NEW YORK ( TheStreet) -- Starbucks ( SBUX) is the world's leading roaster and retailer of specialty coffee.

Through its global network of owned and franchised coffee retail outlets, Starbucks offers a wide range of products from coffees and teas to sandwiches and brewing equipment. It competes with McDonald's ( MCD), Caribou Coffee ( CBOU) and Peet's Coffee ( PEET) in the broader market for specialty coffee.

We estimate that the Starbucks' company-owned stores constitute around 46% of our $26.41 price estimate for Starbucks' stock while franchised stores generate an incremental 30%. Our price estimate stands roughly 18% below the market price.

Rising Commodity Prices

We examined the impact that rising commodity costs could have on Starbucks in an earlier article. We've also previously discussed how these trends might impact large manufacturers like Kraft, noting that profit margins could come under pressure and market share could suffer as manufacturers try to offset the cost with price increases.

Here we discuss the potential upside to Starbucks from increasing coffee prices. Bad weather in South America coupled with speculation of hoarding by leading exporters like Brazil and Vietnam has contributed to increasing coffee prices, which have recently increased to 13-year highs. The price increase corresponded to coffee futures increasing by 44% between fall and summer of 2010. Many expect Starbucks to pass the higher coffee prices on to customers.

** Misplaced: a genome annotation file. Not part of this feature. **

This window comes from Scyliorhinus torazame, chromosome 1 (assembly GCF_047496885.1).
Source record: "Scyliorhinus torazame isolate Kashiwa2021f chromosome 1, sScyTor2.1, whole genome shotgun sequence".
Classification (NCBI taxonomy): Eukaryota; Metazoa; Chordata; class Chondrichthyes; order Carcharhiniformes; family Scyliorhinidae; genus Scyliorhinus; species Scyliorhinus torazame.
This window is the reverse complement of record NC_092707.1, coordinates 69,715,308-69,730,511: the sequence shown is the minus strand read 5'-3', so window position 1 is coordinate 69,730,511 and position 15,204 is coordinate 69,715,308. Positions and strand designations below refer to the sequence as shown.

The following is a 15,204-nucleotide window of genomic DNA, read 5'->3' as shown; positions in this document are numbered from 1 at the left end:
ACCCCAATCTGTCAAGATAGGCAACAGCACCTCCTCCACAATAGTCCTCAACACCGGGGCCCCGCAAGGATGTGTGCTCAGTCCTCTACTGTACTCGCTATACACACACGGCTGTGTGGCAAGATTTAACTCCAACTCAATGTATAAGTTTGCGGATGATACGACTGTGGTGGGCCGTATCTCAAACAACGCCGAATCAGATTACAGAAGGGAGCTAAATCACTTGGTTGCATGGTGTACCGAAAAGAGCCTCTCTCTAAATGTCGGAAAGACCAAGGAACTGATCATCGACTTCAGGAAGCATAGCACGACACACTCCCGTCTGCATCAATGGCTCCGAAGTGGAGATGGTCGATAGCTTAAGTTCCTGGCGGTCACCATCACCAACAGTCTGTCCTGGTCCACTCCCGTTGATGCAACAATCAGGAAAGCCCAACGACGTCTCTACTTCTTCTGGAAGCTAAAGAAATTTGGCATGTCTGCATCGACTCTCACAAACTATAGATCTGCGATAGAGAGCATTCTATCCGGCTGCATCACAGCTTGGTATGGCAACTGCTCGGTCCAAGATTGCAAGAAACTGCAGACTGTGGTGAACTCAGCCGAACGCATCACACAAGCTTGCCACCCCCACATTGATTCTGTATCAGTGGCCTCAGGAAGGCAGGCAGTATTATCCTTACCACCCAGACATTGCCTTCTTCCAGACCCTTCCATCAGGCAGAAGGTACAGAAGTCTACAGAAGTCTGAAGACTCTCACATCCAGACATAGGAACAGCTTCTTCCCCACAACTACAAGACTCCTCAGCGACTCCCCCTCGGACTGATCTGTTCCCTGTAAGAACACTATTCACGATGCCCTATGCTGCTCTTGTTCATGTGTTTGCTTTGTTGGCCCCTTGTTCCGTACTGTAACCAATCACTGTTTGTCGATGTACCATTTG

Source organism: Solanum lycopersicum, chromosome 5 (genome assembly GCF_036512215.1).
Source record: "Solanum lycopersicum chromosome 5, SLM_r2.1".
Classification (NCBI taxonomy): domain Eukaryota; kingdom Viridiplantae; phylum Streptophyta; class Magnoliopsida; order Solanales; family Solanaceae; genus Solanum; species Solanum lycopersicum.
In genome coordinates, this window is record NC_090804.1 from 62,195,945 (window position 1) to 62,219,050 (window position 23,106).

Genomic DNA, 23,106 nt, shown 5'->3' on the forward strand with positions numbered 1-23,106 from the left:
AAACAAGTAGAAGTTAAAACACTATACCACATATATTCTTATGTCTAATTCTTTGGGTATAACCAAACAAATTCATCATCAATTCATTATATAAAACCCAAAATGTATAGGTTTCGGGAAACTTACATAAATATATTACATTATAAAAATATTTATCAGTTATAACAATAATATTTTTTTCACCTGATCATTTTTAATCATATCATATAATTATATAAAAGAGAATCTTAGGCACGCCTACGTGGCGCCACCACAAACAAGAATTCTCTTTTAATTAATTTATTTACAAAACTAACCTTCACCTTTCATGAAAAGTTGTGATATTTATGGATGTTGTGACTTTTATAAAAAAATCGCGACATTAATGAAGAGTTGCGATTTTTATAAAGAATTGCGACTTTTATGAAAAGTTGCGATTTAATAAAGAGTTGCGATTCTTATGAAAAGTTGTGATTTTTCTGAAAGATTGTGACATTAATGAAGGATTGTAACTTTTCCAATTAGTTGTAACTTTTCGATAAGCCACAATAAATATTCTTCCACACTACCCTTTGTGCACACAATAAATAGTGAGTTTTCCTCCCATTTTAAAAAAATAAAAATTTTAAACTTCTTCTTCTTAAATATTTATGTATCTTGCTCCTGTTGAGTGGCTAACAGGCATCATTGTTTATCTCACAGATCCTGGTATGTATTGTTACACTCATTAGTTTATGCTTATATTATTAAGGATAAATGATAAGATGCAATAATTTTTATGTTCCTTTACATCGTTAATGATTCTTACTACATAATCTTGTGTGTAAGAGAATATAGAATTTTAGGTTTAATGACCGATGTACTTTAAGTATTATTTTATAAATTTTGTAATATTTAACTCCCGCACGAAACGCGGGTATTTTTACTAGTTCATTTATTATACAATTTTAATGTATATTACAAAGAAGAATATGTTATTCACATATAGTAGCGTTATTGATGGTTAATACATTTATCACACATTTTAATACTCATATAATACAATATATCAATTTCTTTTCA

Impact of Higher Prices on Demand

As we discussed in the earlier article, Starbucks primarily serves a demographic from which demand is relatively price inelastic, meaning that changes in price does not impact demand. Hence we do not expect the number of daily customers per Starbucks store to drop by that much. However, if costs are passed on to customers in the form of higher prices for coffee beverages at stores, we believe it may impact our forecasts for average spend per customer visit.

Beverage spend per customer visit for Starbucks increased from 2005 by nearly 50 cents to $4.61 by 2009, with a slight correction in 2008, during the economic downturn. We forecast a further increase at an annual growth rate of around 2% to $5.40 by the end of our forecast period.

However, if coffee prices continue to increase through 2011, it can provide an upside to our forecasts. If the beverage spend per customer visit increases by around 10% in 2011 from our current forecast and then continues to increase at an annual growth rate of around 3.5%, which is higher than our current projected growth rate, it would reach around $6.50 by the end of our forecast period. This would imply an upside of around 12% to our current price estimate for Starbucks' stock.

See our full analysis of Starbucks here.

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This commentary comes from an independent investor or market observer as part of TheStreet guest contributor program. The views expressed are those of the author and do not necessarily represent the views of TheStreet or its management.